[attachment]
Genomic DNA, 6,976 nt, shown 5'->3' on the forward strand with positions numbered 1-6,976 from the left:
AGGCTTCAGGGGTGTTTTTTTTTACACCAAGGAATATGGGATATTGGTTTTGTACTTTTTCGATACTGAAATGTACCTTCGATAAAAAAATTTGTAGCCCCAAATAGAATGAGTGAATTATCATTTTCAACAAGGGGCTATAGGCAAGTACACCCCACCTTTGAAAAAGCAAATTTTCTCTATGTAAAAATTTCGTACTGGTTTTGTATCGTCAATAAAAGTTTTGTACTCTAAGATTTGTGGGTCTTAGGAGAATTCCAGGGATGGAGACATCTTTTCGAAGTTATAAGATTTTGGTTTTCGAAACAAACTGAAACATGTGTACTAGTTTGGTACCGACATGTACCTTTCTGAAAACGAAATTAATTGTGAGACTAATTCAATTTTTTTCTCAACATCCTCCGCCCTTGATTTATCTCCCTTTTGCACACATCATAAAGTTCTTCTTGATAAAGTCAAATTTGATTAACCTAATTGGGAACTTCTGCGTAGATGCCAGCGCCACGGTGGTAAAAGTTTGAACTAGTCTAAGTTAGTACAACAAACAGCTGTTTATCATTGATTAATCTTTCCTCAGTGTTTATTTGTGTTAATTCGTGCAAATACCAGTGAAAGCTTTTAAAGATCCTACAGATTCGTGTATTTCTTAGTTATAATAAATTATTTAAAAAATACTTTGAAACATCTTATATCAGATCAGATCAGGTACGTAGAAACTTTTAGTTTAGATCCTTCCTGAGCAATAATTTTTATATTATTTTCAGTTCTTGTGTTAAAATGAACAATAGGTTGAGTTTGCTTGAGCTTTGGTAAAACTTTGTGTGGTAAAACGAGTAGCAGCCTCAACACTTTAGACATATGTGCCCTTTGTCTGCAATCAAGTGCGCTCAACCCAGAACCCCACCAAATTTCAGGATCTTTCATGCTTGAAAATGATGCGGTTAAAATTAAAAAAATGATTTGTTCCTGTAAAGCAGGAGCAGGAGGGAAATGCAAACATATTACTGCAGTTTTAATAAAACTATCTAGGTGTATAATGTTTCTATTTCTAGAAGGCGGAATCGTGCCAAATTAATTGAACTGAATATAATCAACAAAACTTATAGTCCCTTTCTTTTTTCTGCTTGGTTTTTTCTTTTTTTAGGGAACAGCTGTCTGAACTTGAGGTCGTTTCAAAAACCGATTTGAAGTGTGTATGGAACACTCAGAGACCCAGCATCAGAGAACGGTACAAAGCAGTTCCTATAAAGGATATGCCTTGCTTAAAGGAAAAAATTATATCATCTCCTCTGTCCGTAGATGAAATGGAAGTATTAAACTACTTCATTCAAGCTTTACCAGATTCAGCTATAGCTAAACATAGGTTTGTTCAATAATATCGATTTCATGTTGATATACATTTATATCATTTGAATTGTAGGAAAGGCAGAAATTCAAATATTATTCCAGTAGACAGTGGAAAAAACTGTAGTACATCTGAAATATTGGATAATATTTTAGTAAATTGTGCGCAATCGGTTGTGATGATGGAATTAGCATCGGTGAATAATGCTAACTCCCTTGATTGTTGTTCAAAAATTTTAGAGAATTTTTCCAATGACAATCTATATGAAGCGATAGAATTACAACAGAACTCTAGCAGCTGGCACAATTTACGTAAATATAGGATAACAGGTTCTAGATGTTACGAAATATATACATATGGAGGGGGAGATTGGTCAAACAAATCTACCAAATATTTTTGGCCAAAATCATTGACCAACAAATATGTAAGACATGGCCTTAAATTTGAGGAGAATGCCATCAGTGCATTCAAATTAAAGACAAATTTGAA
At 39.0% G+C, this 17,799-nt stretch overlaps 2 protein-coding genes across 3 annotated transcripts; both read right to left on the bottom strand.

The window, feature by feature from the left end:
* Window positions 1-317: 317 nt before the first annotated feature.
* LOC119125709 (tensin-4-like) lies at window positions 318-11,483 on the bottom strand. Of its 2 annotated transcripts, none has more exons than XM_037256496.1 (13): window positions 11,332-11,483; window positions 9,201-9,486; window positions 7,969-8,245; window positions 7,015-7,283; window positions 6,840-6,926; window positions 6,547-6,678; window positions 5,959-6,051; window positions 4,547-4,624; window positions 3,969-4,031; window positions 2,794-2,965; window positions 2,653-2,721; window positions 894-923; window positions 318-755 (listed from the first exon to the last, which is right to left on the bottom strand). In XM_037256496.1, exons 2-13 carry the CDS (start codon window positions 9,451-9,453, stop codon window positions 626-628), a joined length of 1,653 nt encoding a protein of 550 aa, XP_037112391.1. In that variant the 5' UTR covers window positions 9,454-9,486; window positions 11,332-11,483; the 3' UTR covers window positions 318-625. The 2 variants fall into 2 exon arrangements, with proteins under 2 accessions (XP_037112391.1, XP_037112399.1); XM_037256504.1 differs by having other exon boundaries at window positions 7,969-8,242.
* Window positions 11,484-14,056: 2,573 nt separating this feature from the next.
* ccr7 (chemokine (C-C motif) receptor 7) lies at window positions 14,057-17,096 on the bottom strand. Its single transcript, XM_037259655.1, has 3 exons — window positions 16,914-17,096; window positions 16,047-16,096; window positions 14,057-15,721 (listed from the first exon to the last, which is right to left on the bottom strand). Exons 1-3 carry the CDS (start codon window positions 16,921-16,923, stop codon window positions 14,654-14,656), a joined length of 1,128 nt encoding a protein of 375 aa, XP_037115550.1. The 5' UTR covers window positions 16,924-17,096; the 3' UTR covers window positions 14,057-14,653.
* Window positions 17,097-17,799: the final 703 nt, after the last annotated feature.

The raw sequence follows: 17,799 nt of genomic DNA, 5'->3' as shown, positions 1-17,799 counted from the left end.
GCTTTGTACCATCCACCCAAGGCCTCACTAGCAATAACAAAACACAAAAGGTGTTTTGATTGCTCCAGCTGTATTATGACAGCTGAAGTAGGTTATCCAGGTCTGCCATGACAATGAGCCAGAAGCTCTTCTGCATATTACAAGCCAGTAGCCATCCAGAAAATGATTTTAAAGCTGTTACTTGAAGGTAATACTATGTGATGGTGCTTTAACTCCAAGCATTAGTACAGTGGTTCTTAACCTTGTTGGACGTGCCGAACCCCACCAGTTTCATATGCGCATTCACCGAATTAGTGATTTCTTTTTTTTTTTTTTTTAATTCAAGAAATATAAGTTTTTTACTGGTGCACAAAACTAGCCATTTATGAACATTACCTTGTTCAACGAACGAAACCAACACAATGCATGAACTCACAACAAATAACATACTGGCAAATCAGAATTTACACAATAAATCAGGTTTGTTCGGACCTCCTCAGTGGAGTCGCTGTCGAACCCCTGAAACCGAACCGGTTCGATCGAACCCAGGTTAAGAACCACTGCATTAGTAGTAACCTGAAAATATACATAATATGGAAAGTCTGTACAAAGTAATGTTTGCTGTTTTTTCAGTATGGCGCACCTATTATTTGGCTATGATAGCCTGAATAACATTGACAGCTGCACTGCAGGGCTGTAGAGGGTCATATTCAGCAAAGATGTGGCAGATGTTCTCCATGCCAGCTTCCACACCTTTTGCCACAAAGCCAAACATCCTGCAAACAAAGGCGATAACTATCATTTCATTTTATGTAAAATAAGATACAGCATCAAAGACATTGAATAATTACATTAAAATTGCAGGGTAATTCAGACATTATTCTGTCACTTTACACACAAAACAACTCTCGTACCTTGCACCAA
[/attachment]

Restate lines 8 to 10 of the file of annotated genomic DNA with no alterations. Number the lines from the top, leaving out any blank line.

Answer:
* ccr7 (chemokine (C-C motif) receptor 7) lies at window positions 14,057-17,096 on the bottom strand. Its single transcript, XM_037259655.1, has 3 exons — window positions 16,914-17,096; window positions 16,047-16,096; window positions 14,057-15,721 (listed from the first exon to the last, which is right to left on the bottom strand). Exons 1-3 carry the CDS (start codon window positions 16,921-16,923, stop codon window positions 14,654-14,656), a joined length of 1,128 nt encoding a protein of 375 aa, XP_037115550.1. The 5' UTR covers window positions 16,924-17,096; the 3' UTR covers window positions 14,057-14,653.
* Window positions 17,097-17,799: the final 703 nt, after the last annotated feature.

The raw sequence follows: 17,799 nt of genomic DNA, 5'->3' as shown, positions 1-17,799 counted from the left end.